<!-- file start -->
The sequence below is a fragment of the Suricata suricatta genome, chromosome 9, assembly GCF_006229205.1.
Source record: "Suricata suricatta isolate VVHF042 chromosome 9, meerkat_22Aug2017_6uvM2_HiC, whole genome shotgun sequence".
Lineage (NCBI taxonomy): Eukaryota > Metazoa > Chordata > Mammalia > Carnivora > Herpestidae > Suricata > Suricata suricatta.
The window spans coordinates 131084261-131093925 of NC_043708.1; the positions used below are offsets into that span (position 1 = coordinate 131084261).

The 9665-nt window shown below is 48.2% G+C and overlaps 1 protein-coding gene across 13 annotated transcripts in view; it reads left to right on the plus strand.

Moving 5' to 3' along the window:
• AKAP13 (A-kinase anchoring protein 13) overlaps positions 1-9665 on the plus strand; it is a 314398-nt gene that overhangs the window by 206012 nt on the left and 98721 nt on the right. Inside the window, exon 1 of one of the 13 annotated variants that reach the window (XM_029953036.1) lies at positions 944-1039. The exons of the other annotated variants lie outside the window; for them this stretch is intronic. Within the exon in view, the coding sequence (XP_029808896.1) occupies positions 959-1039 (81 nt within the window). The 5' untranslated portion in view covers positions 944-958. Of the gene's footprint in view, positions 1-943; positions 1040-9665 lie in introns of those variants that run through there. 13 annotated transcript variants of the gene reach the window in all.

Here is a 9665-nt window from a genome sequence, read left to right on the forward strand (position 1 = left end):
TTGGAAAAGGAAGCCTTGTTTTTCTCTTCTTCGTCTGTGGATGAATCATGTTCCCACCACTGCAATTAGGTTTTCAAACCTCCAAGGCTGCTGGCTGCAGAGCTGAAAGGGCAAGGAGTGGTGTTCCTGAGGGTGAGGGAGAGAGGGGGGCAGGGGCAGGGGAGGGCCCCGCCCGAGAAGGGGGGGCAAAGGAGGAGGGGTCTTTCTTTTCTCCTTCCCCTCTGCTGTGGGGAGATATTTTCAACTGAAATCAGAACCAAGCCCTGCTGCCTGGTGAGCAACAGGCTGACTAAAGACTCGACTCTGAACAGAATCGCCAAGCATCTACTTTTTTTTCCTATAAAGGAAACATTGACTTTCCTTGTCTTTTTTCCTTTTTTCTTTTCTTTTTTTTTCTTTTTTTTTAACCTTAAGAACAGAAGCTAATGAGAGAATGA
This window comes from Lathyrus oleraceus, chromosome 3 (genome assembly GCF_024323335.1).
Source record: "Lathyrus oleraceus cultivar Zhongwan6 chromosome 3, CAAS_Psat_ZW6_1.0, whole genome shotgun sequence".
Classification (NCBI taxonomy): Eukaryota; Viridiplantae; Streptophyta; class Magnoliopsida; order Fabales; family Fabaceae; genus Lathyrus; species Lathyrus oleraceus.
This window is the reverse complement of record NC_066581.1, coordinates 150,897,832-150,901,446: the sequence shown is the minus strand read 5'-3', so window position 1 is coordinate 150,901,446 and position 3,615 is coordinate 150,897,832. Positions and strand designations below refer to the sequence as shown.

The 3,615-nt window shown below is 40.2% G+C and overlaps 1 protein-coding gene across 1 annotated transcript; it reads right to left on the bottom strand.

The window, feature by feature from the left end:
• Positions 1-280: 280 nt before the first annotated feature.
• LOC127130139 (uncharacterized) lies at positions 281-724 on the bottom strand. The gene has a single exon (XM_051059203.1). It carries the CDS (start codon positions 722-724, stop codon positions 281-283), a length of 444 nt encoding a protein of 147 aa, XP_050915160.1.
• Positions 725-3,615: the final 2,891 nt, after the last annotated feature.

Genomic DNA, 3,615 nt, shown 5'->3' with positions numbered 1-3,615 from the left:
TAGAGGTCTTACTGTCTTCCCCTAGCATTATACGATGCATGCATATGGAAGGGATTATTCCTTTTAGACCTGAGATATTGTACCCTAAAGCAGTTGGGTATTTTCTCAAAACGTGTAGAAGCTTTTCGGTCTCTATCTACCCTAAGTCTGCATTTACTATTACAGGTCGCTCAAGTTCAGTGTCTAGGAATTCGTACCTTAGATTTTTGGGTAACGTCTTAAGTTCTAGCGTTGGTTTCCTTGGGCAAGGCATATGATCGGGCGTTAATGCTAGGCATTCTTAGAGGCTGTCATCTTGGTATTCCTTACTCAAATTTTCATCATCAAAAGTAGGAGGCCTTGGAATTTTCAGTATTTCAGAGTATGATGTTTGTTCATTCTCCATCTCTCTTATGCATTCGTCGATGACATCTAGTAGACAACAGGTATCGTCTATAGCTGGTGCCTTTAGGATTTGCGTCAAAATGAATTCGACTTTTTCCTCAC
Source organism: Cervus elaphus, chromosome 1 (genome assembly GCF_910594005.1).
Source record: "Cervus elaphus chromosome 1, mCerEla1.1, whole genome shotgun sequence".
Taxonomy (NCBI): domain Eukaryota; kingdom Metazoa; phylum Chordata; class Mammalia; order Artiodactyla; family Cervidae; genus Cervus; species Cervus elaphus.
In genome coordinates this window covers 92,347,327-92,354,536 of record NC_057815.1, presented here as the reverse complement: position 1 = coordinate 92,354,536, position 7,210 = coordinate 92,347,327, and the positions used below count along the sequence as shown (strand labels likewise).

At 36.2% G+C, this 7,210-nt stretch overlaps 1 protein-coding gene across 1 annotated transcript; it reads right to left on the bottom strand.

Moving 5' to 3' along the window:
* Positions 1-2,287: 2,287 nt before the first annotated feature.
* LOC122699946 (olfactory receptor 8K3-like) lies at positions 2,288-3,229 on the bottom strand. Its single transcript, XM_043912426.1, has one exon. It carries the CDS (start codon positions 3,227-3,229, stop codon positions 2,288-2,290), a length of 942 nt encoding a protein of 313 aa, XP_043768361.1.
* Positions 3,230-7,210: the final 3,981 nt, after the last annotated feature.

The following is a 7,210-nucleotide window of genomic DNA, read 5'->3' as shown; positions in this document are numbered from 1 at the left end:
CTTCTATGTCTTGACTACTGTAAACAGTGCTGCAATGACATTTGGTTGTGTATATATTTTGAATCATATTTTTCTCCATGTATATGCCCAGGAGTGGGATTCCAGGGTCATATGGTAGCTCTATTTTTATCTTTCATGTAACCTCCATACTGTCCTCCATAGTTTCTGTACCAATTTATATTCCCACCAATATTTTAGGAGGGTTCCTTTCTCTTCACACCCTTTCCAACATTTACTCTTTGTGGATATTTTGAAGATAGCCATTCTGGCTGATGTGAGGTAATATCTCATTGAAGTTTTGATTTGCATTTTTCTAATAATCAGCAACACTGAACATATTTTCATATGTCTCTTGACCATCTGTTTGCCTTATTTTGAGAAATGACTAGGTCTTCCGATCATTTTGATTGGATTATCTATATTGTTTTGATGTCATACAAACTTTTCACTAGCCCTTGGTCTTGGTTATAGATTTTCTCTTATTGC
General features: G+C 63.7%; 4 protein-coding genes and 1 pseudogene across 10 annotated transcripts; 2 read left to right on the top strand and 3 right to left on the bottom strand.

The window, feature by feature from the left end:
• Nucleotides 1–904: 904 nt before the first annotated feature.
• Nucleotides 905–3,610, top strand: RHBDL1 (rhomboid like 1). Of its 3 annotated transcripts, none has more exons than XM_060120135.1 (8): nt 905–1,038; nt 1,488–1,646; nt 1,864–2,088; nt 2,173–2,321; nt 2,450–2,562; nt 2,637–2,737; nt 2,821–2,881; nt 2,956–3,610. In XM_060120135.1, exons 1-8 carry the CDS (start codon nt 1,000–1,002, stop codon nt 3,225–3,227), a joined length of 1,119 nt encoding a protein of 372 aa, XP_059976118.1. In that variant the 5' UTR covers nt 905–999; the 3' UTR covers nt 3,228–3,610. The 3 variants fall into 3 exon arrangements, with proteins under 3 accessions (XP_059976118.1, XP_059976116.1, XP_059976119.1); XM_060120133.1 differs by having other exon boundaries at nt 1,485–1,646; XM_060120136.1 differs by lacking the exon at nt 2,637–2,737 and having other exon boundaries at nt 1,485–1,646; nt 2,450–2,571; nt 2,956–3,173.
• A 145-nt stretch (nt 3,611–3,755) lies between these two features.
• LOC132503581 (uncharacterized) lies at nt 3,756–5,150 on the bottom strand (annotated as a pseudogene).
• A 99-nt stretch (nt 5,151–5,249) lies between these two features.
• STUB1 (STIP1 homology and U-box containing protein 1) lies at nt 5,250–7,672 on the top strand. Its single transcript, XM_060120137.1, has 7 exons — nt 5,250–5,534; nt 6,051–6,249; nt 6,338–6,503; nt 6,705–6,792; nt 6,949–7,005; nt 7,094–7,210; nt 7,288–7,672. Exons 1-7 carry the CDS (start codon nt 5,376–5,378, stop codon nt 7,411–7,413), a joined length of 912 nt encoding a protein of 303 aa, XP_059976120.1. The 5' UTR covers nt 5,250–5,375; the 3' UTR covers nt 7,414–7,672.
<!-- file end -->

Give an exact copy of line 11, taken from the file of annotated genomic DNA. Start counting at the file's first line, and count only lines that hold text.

Source record: "Lathyrus oleraceus cultivar Zhongwan6 chromosome 3, CAAS_Psat_ZW6_1.0, whole genome shotgun sequence".